WIESBADEN, GERMANY -- On April 27-29, 42 staff members from U.S. Army Garrison Wiesbaden visited World War II battlefields in Normandy, France, providing unforgettable perspective into the accomplishments and suffering of our Soldiers 78 years ago in Operation Overlord. From the artificial harbor at Arromanches to the Longues-sur-Mer German fortification, and from the Omaha and Utah landing beaches to even the American military cemetery – these historical sites brought keen awareness to how important cooperation and cohesion among military units was during the Normandy landings for the liberation of Europe.
The Allied invasion of Normandy on June 6, 1944 was the culmination of over three years of relentless work to organize, train and equip a force capable of breaking into “Fortress Europe”. Without in-depth planning from military staff and an expansive network of civilian experts, the military successes would not have been possible. This cooperation is the guiding principle today for the USAG Wiesbaden to support our Soldiers in the best possible manner. In doing so, the lessons learned 78 years ago can be transferred to the here and now, in a fundamental way.
Empowerment is the key factor
Omaha Beach, serving as a connecting link between U.S. troops and Allied troops may stand as example. As the troops hit the beaches, they faced devastating machine gun fire that turned the shoreline into a vast killing field. Many of the lessons from that day are timeless.
"Empowerment is the key factor. One must have strategies for quick decision-making, for functional logistics and for individual initiative. This is what distinguishes us from our enemy at the time and continues to distinguish us in our garrison work today," said USAG Wiesbaden Garrison Commander Col. Mario A. Washington, in his Commanders Seminar on the evening of the first day.
Soldier’s capacity for mental flexibility and retained knowledge, as well as understanding the overarching mission was critical.
"Not everything went well on D-Day," Washington said. "There was a plan that didn't work, but the Soldiers understood the mission, which is how we as a garrison today need to understand our mission to serve the Soldiers. We need to prepare for the future today. No one knows what the future holds for us."
"A decisive factor is also the trust in the Soldiers and today in the employees," said USAG Wiesbaden Command Sgt. Maj. Richard A. Russell.
The Germans had no confidence in their soldiers. The entire decision-making process was concentrated on Adolf Hitler. He distrusted his officers, the officers distrusted their non-commissioned officers, and they in turn distrusted their enlisted men. Quick decisions on the ground were then almost impossible.
Culin Hedgerow Cutter
Seeing pictures of a Sherman tank with creepy giant teeth on its front, while visiting the Utah Beach museum, showed another excellent example of initiative and innovation by a junior-ranked Soldier, who massively supported the Normandy landings with his innovation for hedgerow fighting. Sgt. Curtis Grubb Culin III came up with a four-pronged plow device created from scrap steel off German roadblocks. When attached to the front of his tank it was successful in rapidly plowing gaps into the hedgerows, making way for the Sherman tank to burst through.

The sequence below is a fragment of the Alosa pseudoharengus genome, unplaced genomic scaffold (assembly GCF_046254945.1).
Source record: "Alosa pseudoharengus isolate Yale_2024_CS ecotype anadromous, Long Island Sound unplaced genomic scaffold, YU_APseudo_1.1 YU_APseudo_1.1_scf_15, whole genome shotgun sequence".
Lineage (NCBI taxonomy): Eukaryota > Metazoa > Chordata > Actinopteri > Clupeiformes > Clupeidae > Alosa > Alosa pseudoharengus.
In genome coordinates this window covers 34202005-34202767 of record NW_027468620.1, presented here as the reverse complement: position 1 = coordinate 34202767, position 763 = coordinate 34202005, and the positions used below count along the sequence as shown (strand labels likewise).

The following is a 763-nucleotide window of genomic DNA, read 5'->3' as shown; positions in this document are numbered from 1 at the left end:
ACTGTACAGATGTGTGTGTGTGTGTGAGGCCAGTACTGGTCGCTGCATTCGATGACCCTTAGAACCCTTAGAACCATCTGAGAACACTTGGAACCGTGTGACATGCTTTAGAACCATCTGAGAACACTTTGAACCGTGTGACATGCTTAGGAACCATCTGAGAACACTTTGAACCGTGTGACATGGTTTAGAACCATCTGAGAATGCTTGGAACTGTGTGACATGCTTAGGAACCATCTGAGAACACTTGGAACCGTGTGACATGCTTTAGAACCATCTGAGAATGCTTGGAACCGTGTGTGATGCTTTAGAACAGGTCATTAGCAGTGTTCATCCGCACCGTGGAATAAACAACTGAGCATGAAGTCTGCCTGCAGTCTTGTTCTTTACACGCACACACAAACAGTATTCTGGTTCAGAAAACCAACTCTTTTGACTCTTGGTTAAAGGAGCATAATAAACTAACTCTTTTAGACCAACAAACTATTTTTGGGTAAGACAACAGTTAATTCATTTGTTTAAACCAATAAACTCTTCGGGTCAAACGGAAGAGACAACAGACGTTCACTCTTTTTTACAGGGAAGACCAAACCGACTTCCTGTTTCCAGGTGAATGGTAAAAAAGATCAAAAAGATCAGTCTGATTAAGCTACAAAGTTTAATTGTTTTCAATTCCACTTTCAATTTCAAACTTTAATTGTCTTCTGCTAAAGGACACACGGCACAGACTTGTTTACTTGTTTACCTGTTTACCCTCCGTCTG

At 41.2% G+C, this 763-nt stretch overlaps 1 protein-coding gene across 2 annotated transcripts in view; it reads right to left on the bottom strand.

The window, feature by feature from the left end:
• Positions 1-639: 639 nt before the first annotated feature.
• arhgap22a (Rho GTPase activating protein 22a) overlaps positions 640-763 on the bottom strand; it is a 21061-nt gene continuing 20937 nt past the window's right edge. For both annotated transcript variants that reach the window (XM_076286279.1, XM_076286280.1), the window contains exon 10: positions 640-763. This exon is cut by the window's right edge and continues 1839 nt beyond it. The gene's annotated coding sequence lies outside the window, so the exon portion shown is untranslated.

Culin took what the Army taught him about initiative and saw an opportunity. Culin brought up his idea to his captain, then to the major, to the colonel, and it got high enough that somebody did something about it - and that was General Bradley – and he took action very quickly. As a result, just six weeks after D-Day, around 60% of the Shermans were equiped with the Culin cutter and thus saved lifes of many Soldiers. This is just one example of many, showcasing how supporting the innovation and initiative of individuals within the Army's forces, no matter what rank, proved successful across these battlefields.
American military cemetery
The team's visit to the American military cemetery at Omaha Beach and witnessing a flag ceremony, was sobering in tone. The cemetery sits on a cliff, on the Normandy coastline. Overlooking Omaha beach, there are about 10,000 white crosses lined up, all pointing toward America. It should be noted that the families of the fallen were asked at the time if their loved one should be transported back to the States. Two-thirds decided to do so. On 70 hectares of land, the cemetery is the final resting place of countless American Soldiers who gave their lives in the WWII during the first stage of the Normandy battles on June 6, 1944.
"In general, a Battlefield Ride is an extended visit of a battlefield and an opportunity to learn appropriate lessons from what happened," said USAG Wiesbaden Headquarters and Headquarters Company Commander, Cpt. Alexander Moore, who organized the staff ride.
The ride gave insight into the physical, emotional and intellectual challenges typical of combat situations. The ride also provided a format for understanding the human element of combat and the successes and failures of various military leaders when faced with specific dilemmas.
"It complements your knowledge base and makes us even more aware of how important it is for us as a garrison to support the Soldiers in the best possible way," said Dalvir Singh, an agreements manager with the Directorate of Resource Management, and one of the staff ride participants.